Shmuel Shayowitz (NMLS#19871) is President and Chief Lending Officer at Approved Funding, a privately held local mortgage banker and direct lender. Shmuel has over two decades of industry experience, including licenses and certifications as a certified mortgage underwriter, residential review appraiser, licensed real estate agent, and direct FHA specialized underwriter. Shmuel provides a uniquely holistic approach to comprehensive real estate and financial matters that goes well beyond any single transaction. Shmuel is an award-winning financier recognized for maximizing the short-term and long-term objectives of his client. As a contributing writer to many local and regional newspapers and publications, his insights have been featured in the media for many topics, including mortgages, personal finance, appraisals, and real estate trends.
I had a different article in mind that I was working on, but I had to postpone that because of last Friday’s shocking employment numbers. The report revealed that the U.S. created 313,000 new jobs in February – indicative of the most robust labor market in two decades. The figures didn’t just beat the forecasts – it demolished it. The report all but confirmed that a rate hike by the Federal Reserve when it meets later this month is guaranteed.
On Friday morning when the report was released, I was juggling several calls, a slew of emails and texts, and a line out of my office of staff wondering how the bond market would react. We were bracing for a wild day for rates, but it pretty much came and went without much reaction. Yes, the media exploited with the astonishing headlines, but after peeling away at the actual data, analysts found that the “Average Hourly Earnings” component which shows “wage pressured inflation” actually went down. This aspect tamed the inflation fears that pressure mortgage rates.
Part of the lackluster movement in rates is also because we have become immune to the intraday volatility, and the headline news items which would typically crumble markets. Instead of panic, they become opportunities for traders, and machines, to make money on intraday large market swings. Another reason for the dull reaction is because there are so many “big ticket items” being reported in the news of late that the market can barely react to one thing before something else hits the newswire.
As far as other economic data, there was a slew of geopolitical news that came out of the White House, as well as economic reports that came out over the past few days. I’ll skip the Trump theatrics and move on the boring numbers and analysis. (But we surely cannot ignore the “Trump Factor” because he easily moves markets with a single ‘tweet’) U.S. “retail sales” fell for a third straight month – indicating that people are not spending their money as the market would like. Part of the concern about this conclusion could be tied-into another report which showed U.S. household debt grew at the fastest pace in 11 years. The U.S. average debt per person is the 5th largest in the world, as is our savings rate. To exasperate matters, mortgage delinquencies increased, which shows the woes of household burdens.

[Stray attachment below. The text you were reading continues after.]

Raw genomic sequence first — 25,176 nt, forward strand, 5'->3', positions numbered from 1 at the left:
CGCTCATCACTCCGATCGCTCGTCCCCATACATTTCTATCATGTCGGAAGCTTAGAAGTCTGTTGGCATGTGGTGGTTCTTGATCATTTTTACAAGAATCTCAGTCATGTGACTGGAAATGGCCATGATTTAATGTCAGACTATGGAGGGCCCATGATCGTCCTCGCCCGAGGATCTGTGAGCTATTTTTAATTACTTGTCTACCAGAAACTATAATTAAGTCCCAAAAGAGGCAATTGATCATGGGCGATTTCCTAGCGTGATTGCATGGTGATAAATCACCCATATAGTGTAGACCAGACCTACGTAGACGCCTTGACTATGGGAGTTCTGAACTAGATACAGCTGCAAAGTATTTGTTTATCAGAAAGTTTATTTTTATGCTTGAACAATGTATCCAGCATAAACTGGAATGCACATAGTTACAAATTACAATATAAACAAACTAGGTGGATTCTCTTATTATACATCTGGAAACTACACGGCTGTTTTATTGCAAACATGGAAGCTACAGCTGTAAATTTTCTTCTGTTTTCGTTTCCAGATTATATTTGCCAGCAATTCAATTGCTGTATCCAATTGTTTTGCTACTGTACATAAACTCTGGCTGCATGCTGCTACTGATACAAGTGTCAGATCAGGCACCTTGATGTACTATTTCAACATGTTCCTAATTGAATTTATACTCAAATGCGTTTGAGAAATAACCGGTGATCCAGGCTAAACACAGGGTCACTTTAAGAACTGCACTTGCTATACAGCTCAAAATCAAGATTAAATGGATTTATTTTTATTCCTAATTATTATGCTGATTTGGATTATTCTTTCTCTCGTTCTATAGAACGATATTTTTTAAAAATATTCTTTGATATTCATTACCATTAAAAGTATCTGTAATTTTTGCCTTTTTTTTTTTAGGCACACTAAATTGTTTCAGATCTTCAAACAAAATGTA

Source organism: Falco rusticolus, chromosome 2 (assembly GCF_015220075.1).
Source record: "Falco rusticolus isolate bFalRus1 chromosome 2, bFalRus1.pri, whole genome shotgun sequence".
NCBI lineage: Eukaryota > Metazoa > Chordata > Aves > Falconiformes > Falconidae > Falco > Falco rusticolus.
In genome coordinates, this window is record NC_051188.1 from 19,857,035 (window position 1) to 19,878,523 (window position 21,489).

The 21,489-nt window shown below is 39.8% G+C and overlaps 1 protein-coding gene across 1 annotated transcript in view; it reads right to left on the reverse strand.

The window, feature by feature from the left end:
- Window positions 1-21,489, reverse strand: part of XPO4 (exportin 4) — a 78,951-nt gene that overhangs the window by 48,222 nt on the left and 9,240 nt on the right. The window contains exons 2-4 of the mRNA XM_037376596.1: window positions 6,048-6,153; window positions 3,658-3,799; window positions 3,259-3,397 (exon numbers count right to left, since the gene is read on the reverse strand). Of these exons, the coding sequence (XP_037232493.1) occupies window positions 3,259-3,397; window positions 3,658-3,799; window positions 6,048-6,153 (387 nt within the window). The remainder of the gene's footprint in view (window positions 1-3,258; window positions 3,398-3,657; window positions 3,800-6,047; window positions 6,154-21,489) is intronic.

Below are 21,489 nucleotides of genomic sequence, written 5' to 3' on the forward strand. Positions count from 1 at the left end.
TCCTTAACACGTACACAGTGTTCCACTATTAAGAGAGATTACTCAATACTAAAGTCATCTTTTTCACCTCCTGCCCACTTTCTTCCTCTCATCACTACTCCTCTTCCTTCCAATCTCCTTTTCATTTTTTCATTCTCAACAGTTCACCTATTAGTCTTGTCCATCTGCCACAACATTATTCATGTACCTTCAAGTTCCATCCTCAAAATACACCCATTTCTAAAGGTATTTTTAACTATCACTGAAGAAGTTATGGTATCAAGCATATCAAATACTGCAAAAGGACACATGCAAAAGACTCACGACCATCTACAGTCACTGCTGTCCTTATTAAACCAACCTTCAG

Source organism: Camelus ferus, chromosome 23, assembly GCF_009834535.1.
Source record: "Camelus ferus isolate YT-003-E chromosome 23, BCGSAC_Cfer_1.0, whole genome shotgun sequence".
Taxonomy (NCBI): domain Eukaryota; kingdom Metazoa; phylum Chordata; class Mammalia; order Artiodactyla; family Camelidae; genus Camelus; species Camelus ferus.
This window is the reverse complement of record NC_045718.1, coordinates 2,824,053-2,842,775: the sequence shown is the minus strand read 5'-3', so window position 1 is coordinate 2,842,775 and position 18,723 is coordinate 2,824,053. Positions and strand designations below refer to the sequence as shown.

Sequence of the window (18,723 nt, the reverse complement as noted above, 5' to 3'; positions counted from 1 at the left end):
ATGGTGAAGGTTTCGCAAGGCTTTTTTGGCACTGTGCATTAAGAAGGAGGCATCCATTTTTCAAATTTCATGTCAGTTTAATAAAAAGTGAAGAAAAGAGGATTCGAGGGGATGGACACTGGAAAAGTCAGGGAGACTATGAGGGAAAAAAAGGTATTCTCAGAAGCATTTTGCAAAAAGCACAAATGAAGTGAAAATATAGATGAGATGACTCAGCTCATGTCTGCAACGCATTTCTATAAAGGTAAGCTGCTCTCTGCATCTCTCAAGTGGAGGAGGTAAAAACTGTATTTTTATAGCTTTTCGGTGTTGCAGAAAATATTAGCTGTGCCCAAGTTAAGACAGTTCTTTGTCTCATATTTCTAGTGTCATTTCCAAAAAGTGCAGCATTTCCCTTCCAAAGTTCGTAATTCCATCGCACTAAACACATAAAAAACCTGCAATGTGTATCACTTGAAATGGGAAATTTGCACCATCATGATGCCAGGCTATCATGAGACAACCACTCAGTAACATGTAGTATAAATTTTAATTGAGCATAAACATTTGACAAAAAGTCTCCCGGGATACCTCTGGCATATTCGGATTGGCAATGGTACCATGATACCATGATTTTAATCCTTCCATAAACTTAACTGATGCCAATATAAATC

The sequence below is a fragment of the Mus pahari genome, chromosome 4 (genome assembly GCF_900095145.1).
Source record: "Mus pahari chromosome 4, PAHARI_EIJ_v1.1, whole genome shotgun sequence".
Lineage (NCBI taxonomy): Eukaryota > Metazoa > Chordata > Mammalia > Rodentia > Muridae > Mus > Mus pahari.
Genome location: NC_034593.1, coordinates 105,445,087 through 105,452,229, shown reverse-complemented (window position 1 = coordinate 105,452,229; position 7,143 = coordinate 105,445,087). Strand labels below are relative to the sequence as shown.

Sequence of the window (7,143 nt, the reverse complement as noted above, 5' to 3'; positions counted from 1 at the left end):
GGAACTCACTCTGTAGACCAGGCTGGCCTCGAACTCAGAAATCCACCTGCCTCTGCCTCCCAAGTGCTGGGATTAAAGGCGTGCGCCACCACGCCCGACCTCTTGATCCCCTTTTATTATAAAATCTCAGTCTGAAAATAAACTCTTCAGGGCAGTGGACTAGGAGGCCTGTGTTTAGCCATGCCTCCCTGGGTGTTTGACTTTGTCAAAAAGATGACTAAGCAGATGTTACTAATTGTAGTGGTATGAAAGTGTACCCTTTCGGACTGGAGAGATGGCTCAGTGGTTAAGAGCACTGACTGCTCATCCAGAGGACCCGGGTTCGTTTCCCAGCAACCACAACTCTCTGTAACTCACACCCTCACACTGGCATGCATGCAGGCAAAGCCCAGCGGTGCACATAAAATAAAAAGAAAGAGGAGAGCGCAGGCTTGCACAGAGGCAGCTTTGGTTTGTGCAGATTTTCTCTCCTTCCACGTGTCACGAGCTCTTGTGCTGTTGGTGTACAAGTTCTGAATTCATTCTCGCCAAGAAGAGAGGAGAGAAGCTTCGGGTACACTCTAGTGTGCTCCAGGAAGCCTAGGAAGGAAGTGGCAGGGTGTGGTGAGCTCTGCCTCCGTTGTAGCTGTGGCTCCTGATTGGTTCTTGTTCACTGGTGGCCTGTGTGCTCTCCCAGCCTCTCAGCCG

However, not all the news was gloomy of late. In fact, The National Federation of Independent Business (NFIB) released their “Small Business Optimism Index” which showed the highest level of confidence in over 34 years. The CEO of NFIB said, “The historically high readings indicate that policy changes – lower taxes and fewer regulations – are transformative for small businesses. After years of standing on the sidelines and not benefiting the so-called recovery, Main Street is on fire again”. Also, “For the first time since 2006 … finding qualified works remained as the number one problem for small business owners, surpassing taxes and regulations, which have held the top two spots for years.”
The report shows us that small business owners are optimistic and ready to hire qualified workers. As a local small business, I can relate to the survey and optimism about growth. While I think that interest rates will inch higher in 2018 after years of being historically low, I do believe this will not deter the housing market. It is with these beliefs and optimism that Approved Funding continues to confidently look for additional qualified candidates to join our growing organization in business development and mortgage consulting opportunities. Contact me directly for more information on these openings.
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